Enterprise: Rogue Planet

Take your beautiful minds off the Oscars and do a little jungle boogie with the Enterprise crew.

Rogue
Planet

 

Cast & Crew

Director: Allan Kroeker
Story By: Rick Berman & Brannon Braga & Chris Black
Teleplay By: Chris Black

Starring
Scott Bakula as Captain
Jonathan Archer
Connor Trinneer as Chief
Engineer Charles Tucker III
Jolene Blalock as Sub-commander
T’Pol
Dominic Keating as Lt.
Malcolm Reed
Anthony Montgomery
as Ensign Travis Mayweather
Linda Park as Ensign Hoshi
Sato
John Billingsley
as Dr. Phlox

Guest Cast
Stephanie Niznik as Woman
Conor O’Farrell as Buzaan
Eric Pierpoint as Shiraht
Keith Szarabajka as Damrus

Airdate Information

Originally Aired: March 20, 2002
Season: One
Episode: Eighteen

Shuttlepod OneWhat
Happened

En route to their next destination, the Enterprise encounters a small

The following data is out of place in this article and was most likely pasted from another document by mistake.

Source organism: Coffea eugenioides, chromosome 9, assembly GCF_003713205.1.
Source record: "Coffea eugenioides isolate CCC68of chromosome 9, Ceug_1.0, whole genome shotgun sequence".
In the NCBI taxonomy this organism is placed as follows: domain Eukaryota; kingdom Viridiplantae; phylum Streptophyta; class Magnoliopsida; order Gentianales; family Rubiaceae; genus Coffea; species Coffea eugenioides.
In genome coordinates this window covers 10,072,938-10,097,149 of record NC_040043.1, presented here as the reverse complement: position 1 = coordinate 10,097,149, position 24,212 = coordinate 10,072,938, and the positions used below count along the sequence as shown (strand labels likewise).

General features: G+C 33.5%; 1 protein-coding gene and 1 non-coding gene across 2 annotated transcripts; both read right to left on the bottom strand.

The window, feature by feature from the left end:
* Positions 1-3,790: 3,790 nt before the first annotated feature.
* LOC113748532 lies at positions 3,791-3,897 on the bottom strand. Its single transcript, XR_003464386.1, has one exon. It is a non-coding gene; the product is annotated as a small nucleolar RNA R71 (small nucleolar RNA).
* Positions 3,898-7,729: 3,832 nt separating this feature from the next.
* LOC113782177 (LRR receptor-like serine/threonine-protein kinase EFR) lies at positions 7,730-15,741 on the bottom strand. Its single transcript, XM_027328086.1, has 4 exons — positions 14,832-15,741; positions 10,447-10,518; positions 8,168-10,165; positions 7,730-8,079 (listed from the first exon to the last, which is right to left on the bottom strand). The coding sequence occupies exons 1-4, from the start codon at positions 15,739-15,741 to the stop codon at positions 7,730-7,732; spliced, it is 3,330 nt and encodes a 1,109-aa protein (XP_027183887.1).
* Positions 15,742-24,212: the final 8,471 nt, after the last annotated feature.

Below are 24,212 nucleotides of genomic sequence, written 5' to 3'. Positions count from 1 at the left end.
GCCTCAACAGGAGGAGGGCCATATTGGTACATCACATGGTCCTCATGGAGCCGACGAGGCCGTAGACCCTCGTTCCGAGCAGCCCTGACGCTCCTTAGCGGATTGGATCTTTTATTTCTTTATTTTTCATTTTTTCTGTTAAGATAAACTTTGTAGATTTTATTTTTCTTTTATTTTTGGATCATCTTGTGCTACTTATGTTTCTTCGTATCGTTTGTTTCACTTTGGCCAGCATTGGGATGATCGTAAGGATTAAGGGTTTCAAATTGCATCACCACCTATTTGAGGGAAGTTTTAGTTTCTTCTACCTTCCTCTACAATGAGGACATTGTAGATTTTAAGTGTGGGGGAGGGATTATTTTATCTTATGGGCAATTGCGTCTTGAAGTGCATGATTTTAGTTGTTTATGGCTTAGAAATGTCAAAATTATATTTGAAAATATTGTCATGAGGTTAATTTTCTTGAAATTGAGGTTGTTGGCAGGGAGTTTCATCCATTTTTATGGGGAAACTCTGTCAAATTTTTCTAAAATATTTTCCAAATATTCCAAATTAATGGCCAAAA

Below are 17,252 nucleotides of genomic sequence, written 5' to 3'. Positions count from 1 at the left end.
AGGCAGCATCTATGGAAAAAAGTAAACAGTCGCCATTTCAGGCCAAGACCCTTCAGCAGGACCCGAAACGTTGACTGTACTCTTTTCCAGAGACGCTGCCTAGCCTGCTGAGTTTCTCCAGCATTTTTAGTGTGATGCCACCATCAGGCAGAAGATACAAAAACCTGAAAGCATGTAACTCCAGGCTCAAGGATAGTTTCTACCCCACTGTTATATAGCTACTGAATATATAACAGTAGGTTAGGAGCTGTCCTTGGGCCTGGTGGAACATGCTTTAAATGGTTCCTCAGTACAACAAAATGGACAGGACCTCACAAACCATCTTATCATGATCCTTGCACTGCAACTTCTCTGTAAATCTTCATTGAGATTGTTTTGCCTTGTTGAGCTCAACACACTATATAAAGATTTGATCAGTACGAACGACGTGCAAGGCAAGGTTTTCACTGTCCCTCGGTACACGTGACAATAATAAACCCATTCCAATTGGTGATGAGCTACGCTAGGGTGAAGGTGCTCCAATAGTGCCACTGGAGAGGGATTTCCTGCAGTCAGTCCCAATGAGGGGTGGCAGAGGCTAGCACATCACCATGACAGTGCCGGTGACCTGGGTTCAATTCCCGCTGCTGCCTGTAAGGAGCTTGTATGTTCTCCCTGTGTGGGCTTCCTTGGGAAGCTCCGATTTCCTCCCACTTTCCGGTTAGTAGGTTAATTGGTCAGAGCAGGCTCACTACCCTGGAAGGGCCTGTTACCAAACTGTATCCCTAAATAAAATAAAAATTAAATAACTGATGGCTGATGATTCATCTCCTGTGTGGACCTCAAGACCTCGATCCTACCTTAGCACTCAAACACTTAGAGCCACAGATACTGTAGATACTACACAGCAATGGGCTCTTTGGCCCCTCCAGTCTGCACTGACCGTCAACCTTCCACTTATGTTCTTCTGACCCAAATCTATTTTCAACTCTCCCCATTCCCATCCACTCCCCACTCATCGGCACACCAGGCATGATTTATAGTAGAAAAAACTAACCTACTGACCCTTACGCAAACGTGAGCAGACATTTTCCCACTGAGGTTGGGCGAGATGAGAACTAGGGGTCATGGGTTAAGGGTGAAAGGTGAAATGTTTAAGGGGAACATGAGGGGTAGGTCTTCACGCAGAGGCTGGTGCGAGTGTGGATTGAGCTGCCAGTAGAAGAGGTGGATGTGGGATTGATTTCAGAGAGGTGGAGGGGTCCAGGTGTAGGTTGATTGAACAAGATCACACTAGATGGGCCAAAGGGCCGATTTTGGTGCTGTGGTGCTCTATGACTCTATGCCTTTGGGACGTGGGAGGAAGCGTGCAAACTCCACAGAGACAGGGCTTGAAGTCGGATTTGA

planet where none were thought possible. A rogue planet, one without a star
to orbit, that has managed to develop an ecosystem of its own has intrigued
the crew and they move in to investigate.

Upon closer inspection, the crew finds a small craft on the planet surface,
one that does not respond to hails. Archer, T’Pol, Hoshi, and Reed take a shuttle
to the surface to investigate. They quickly stumble across a group of hunters.
These people use the planet for game hunting, albeit for only short stints so
as not to destroy the ecosystem.

Reed, intrigued by their techniques, asks to join them and Archer allows him
to do so. That night Archer sees a beautiful woman who calls his name. Before
he can reach her, she disappears. Assuring him that it was probably nothing,
the hunters begin their quest for some game.

While hunting, one of the alien hunters is injured and they accept Archer’s
offer of medical attention onboard Enterprise. The doctor discovers some
residue from the hunter’s mysterious attacker. Apparently the game they seek
are shapeshifters. Archer is contacted again, this time he learns a little more
about the shapeshifters, they are intelligent and are on the verge of extinction.

Pretending to be out of the loop, Archer gets the hunting party to divulge